The first time I saw a digital camera was in 1994, and I wasn’t terribly impressed.
Mt old warhorse was a Canon AT1, built like a tank and nothing on it was automatic. Adjust the shutter speed, adjust the aperture (we called it the f-stop), focus by hand and shoot.
Using real film, developed by myself in some bathroom somewhere if it was in black and white.
I learned how to turbocharge the film and to cut down my processing time. I could burn a roll of film and get a halftone suitable for newspaper publication within 20 minutes of tearing the film out of the camera. I used to be able to look at a print and tell you what kind of film was used, what the film speed was and what light settings the photographer used.
So this digital camera, well, it was a nice but expensive toy. The camera looked like one of those you used to get with a subscription to Sports Illustrated, and the quality was almost as good.
What intrigued me, though, was the thought I could come back from a photo shoot and have a print within seconds instead of 20 minutes. Too bad the quality wasn’t there.
Listen, it wasn’t until a few years ago that I finally consented to having my pictures go on disk instead of good ol’ Kodak paper. I do remember I still wanted the negatives, and the person developing the pictures looked at me kinda funny.
Now you can shoot pictures with your phone — what kind of Communist foolery is that? But look at the two photos with this blog and tell me which one came from the old Canon and which one was shot by a phone. I double-dawg dare you.
Film junkie tries to adapt
I’ll admit, although I love all manner of tech toys I’m sometimes slow to adopt. But making the transition was inevitable, I think. You’d have to hunt around in pawnshops or thrift stores to find an old film-burner. I know WalMart doesn’t have those.
Honestly, I’m amazed there are still places where you can process your film. But that’s by machine. No little guys hanging your wet prints on a clothesline under the glow of a red light. No comforting smell of D-76 developer and fixer.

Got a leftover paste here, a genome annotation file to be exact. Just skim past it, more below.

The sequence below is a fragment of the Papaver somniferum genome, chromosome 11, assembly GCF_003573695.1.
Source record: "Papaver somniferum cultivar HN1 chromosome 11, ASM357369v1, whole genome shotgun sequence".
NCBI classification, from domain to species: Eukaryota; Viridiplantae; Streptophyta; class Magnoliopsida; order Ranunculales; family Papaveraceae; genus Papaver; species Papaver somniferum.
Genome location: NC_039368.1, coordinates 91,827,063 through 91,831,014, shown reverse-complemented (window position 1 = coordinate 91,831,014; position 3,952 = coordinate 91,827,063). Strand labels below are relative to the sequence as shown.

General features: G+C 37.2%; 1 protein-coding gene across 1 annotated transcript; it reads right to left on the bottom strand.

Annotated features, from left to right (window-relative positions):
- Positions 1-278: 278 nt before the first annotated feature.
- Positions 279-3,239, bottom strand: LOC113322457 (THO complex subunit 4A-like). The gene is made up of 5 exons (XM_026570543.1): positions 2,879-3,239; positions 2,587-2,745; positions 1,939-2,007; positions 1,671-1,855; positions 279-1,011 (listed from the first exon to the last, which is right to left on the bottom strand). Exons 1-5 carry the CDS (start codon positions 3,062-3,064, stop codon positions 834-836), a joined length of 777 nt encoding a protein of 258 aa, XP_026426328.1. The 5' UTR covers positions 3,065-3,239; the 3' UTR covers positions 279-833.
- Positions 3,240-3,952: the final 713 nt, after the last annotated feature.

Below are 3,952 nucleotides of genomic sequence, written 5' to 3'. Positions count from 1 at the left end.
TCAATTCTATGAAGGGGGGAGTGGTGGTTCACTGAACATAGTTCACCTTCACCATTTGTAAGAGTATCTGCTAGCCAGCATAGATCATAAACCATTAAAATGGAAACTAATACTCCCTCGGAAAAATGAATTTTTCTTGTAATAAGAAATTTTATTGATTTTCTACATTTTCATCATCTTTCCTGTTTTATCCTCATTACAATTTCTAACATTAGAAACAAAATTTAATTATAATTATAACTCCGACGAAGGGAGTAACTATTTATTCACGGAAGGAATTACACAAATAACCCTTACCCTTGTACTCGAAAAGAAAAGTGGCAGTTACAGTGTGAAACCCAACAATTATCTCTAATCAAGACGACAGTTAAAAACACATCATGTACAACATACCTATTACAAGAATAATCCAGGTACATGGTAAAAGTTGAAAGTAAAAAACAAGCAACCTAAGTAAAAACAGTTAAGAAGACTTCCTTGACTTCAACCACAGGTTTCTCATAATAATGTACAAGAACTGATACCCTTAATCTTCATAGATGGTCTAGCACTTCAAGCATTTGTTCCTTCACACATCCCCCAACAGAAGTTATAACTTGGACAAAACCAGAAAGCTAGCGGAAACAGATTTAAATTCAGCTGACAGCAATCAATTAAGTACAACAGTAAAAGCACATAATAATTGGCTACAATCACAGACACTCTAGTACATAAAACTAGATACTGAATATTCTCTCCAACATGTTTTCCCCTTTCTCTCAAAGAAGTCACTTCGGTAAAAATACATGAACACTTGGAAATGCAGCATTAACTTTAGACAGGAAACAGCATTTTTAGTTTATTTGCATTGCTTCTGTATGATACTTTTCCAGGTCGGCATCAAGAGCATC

The only reason these photo-processing places exist today is for us old geezers who refuse to die.
Last I looked, Eastman Kodak was going belly up. Too bad. That was the best company for all your photographic needs. Forget Fuji, Kodak was the real deal.
I used to drive by the old Eastman Kodak plant in Kingsport, Tennessee and I always had to roll the windows down to catch that wonderfully acrid smell of processing chemicals. It really transported me. In a nostalgic way, of course. It’s not like sniffing glue or anything.
Have to admit, there are advantages to going digital. The photo is ready right now and I can paste it into this blog without a lot of extra work.
(Note: No trees were harmed in the making of this publication, but a lot of perfectly good electrons went to waste. But I digress.)
Some glitches with digital photography. My Android phone has about a full-second delay between hitting the shutter release (a.k.a. “pushing the button”) and the camera actually taking the picture. Any good shooter will tell you how useless that is with moving subjects; a lot can happen in one second.
My Android doesn’t take very good pictures. For that I use an old retired phone, one with much faster responses and better color saturation.
Okay. I admit it. I still miss my Canon. Had it for more than 25 years and it still took great pictures.
But now there’s at least two generations of photographers who don’t know what a shooter is. Don’t know what a gray card is for. Wouldn’t know how to load exposed film into a developing tank using just your jacket to protect the film. Never used Ansel Adams’ zone system. Don’t know how to set a camera so you can take pictures of a moving car — while driving.
I miss those things. But I’m getting along pretty well with my camera phone even with the inherent glitches.
Quiz answer: I took the top photo (of the ocean and land mass with my old AT-1. The bottom photo (with the flowers) was with a smartphone camera.
What say you? Are you an old shooter? Do you remember your first time with a digital camera? Where can a guy get a film-burner around here? Please share.